The “skinny budget” released by the Trump administration yesterday proposed significant cuts to foreign assistance programs, including funding for the World Bank and other multilateral development banks (MDBs). While the budget indicates there is some support for continued U.S. participation in the MDBs, the result of the cuts will undoubtedly diminish the ability of the U.S. to reform and leverage the institutions to advance its foreign policy agenda.
We still do not know exactly how much will be requested for the various Banks in which the U.S. participates, but unlike institutions like OPIC, the GCF, and others that were zeroed out in this budget, the administration has indicated the MDBs are still somewhat of a priority. This is good news for those who see the U.S. as playing a positive leadership role at the World Bank in particular—by advancing reforms that have transformed the development finance landscape into one that is more accountable, transparent, and responsive to communities and civil society than it once was. However, more work must be done to hold the banks accountable and ensure they are meeting the needs of the people they are ostensibly meant to serve, and this indicative budget raises serious questions about the U.S. role in such efforts going forward.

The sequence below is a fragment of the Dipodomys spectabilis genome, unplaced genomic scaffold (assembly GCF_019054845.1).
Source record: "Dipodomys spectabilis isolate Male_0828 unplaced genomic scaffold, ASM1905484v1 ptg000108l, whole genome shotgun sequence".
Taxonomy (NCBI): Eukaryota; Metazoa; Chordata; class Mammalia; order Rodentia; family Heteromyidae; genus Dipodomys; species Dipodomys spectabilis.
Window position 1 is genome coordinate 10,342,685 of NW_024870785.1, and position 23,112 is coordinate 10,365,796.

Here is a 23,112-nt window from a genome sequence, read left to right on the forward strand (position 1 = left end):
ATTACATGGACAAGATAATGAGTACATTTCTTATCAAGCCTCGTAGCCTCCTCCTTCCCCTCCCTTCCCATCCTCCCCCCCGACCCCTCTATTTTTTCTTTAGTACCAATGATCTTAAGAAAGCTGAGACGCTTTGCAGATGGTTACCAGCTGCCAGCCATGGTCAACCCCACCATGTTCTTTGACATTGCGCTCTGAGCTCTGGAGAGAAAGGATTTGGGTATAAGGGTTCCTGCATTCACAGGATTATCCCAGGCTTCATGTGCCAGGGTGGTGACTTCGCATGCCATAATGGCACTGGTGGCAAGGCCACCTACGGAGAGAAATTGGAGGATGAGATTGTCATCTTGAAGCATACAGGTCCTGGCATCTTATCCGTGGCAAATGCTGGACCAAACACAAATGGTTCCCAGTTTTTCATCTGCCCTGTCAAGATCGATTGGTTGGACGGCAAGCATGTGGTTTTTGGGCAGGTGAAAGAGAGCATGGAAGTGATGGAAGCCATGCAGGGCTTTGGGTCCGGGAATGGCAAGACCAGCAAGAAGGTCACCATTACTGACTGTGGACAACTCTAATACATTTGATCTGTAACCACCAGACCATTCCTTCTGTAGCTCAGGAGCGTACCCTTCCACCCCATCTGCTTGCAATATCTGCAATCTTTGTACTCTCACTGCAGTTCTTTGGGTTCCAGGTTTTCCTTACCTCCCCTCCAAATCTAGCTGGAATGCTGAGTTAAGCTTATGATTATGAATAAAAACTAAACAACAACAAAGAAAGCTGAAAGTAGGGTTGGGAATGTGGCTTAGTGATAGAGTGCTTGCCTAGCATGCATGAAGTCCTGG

Money talks at these institutions—especially at the World Bank in an IDA replenishment year, and it is hard to believe that the U.S. would be able to maintain its influence at the World Bank with any substantial reduction in funding. Historically, the U.S. and other European donors have used the triennial replenishment of the Bank’s fund for the poorest countries to push through key reforms at the institutions, as well as to advance foreign policy goals on the global stage, assist allies, and influence how the World Bank works to end poverty and respond to crises around the world—from outbreaks of Ebola to the influx of refugees. If the proposed $650 million cut over three years to the MDBs means the IDA pledge made by the Obama administration just last December will not be fulfilled (rumor has it the U.S. contribution will be cut around 15%), we can expect to see a corresponding reduction in U.S. influence.
Many questions remain unanswered in this skinny budget, including which MDBs may be prioritized over others. We will continue to monitor details as they emerge.